Constraints on the mantle mineralogy of an ultra-slow ridge: Hafnium isotopes in abyssal peridotites and basalts from the 9-25°E Southwest Indian Ridge

Soumen Mallick, Jared J. Standish, Michael Bizimis

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Abstract

We report on the Hf isotopic compositions of clinopyroxene mineral separates from eleven abyssal peridotites and Nd and Hf-isotopic compositions of twenty-seven co-located basalts from 9-25°E South West Indian Ridge (SWIR). In Nd-Hf isotope space the SWIR peridotites plot within the global MORB field (εNd=4.5-12.5, εHf=9.6-18.7), with the 15.23°E peridotites being the most radiogenic. The lack of correlation between Hf isotopes and trace or major element systematics including Lu/Hf ratios suggests that the 15.23°E peridotites were recently processed beneath the ridge and therefore participated in the production of the SWIR lavas. The Hf isotopic compositions of 15.23°E peridotites are more radiogenic than all basalts from the 9-25°E ridge, whereas the 9.98°E and 16.64°E peridotites partially overlap with the Hf isotope ratios of the spatially co-located basalts. This indicates the upwelling mantle beneath the SWIR contains material with enriched isotope signatures in addition to an isotopically depleted peridotitic mantle, which is consistent with the SWIR peridotites and basalt Nd isotope systematics from previously published studies. As the enriched isotope signatures are not observed in the peridotites we assume that they are sourced from material with lower solidus temperature than a typical peridotite. This enriched material was consumed during melting, and therefore may be mineralogically distinct (e.g. pyroxenite). Moreover, the variable spatial distribution of the enriched isotope signatures requires preferential sampling of the enriched component at distinct along-axis locations. The Hf-Nd isotope variability of the 9-25°E basalts can be entirely explained by mixing between a depleted peridotitic mantle end-member with the isotope composition of the 15.23°E peridotites and an enriched end-member with the isotope composition of the Narrowgate Segment lavas at 14.6°E. We estimate a maximum of 5% modal abundance of the enriched material in a peridotitic SWIR mantle. Our calculations further suggest that a larger portion (~40%) of the Hf and Nd budget in the eruptive basalts is dominated by the enriched component. This implies that estimates of the MORB - source composition from the erupted MORB will be biased towards the fertile components and will underestimate the abundance of depleted peridotite in their source. The emerging picture is that of a convective upper mantle that is far more heterogeneous than MORB suggest, and where isotopically depleted peridotitic material may be more abundant than lava compositions suggest. Additional data from abyssal peridotites and other oceanic mantle xenoliths are needed in order to generate more realistic estimates of the upper mantle compositional variability and the processes that produced this picture. In addition, we demonstrate that the contrast in isotopic compositions between the basalts from the magmatic segments and peridotites from the adjacent amagmatic segments is consistent with melt focusing as a response to the variation in lithospheric crustal thickness, where deep low degree melts with larger proportion of enriched component focus in the areas of thin lithosphere.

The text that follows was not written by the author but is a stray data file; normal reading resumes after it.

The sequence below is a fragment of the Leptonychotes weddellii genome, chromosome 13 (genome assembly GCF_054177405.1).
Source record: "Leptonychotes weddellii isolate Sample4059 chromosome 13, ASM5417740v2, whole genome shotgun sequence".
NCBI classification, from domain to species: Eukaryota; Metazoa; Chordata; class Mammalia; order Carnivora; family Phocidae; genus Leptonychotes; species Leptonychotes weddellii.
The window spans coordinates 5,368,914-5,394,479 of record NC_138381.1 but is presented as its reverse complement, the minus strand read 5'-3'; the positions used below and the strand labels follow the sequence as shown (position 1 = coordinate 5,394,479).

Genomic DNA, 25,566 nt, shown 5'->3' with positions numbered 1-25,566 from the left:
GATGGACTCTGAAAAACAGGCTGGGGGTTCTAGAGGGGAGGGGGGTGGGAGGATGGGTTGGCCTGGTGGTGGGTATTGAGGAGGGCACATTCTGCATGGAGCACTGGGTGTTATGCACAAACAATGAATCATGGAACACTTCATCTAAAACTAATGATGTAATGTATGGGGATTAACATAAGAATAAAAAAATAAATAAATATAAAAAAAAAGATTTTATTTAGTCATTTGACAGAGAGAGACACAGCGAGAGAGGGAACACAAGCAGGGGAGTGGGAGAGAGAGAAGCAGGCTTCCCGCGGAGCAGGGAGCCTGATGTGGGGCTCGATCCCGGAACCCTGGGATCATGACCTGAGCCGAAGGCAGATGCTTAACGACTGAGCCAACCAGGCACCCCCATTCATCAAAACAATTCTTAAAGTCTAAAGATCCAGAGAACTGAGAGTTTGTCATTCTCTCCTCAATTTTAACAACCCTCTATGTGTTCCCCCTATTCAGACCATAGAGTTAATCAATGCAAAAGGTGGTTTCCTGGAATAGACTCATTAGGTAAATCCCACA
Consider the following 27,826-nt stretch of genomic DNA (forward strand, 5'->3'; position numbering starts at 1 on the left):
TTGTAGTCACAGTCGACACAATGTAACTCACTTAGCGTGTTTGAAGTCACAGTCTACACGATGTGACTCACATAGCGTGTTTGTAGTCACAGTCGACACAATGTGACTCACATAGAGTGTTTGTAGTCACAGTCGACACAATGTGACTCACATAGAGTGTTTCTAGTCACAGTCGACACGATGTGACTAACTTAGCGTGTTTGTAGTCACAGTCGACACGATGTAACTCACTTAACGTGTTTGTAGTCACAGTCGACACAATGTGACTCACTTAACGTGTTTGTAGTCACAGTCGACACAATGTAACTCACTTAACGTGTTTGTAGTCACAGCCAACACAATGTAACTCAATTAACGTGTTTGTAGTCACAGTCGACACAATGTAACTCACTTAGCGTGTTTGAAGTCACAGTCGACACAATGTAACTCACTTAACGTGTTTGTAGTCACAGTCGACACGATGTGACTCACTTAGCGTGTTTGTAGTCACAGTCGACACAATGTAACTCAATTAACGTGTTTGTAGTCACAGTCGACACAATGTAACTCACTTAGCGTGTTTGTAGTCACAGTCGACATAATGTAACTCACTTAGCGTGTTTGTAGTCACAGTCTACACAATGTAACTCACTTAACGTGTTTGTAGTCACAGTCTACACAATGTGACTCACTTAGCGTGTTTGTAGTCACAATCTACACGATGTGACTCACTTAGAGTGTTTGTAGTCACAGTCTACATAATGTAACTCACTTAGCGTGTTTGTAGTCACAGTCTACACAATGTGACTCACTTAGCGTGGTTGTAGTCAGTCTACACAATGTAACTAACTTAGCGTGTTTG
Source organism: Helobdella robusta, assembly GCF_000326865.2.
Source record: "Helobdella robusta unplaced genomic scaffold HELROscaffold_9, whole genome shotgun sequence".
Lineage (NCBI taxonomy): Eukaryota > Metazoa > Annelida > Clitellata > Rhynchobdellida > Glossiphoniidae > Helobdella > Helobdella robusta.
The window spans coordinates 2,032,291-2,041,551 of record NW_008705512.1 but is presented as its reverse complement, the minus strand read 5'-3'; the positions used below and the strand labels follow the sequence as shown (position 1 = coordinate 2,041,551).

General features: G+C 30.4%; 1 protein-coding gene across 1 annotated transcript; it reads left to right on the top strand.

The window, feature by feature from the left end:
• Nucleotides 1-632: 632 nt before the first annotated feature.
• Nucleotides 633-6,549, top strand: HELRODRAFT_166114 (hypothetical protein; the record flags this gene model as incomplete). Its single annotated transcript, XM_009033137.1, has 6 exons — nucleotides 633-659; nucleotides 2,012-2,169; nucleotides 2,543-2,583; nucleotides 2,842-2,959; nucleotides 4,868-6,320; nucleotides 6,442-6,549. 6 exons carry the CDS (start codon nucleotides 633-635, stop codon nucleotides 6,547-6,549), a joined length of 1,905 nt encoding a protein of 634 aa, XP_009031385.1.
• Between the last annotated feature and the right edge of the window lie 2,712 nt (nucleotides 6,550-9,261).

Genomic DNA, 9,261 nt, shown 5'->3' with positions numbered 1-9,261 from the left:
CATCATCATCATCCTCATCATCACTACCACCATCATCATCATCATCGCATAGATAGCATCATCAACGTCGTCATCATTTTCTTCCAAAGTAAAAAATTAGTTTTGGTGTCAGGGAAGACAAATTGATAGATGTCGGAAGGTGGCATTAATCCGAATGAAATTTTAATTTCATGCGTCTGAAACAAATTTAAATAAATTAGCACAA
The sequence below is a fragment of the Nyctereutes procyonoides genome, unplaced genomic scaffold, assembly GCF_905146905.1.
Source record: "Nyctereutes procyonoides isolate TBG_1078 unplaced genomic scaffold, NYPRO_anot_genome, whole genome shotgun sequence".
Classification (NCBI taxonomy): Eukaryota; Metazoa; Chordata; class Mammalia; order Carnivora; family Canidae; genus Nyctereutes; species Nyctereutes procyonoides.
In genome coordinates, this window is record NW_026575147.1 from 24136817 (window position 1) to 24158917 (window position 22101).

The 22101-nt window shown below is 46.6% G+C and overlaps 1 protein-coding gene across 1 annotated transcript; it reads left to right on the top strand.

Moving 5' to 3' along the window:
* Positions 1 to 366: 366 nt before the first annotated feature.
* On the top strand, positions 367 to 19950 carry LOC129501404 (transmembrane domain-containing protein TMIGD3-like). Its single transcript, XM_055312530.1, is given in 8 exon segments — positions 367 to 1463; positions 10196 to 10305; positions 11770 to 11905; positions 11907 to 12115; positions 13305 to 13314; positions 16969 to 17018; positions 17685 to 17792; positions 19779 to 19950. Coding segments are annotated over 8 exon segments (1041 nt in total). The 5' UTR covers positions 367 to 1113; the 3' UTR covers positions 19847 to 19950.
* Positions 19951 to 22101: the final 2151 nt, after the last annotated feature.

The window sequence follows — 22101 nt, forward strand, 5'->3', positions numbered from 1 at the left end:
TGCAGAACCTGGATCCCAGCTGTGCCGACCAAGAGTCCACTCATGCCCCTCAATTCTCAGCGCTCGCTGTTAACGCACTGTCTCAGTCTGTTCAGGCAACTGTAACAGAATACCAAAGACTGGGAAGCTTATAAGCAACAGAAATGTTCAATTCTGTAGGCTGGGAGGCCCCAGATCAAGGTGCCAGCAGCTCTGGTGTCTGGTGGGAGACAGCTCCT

Original languageEnglish (US)
Pages (from-to)42-53
Number of pages12
JournalEarth and Planetary Science Letters
Volume410
DOIs
StatePublished - Jan 5 2015

Bibliographical note

Funding Information:
Vincent Salters and Henry Dick are thanked for providing access to the peridotite samples. We thank Vincent Salters for providing unimpeded access to the laboratory and mass spectrometry facilities at Florida State University. The work at the University of South Carolina was supported through NSF grants OCE-0820723 , OCE-0928280 , OCE-1129280 and other institutional support to Michael Bizimis. Much of the initial geochemical work as reported in Jeff Standish's Thesis was performed at WHOI and was funded through NSF grants OCE-9907630 , OCE-0526905 and OPP-0425785 . Jeff Standish would like to extend his utmost appreciation to Henry Dick and Kenneth Sims for their continued support of MOR science. JS would also like to acknowledge and thank two long-time WHOI icons, Jurek Blusztajn and Stan Hart for their isotope lab support and camaraderie. Elizabeth Bair is thanked for keeping the CEMS lab at USC functional. S. Escrig, P. Janney and an anonymous reviewer are thanked for their detailed and thoughtful reviews, which greatly improved this manuscript.

Publisher Copyright:
© 2014 Elsevier B.V.

Keywords

  • Abyssal peridotites
  • DMM
  • Hf-isotopes
  • Low-solidus component
  • Melt-transport
  • Ultra-slow spreading ridge

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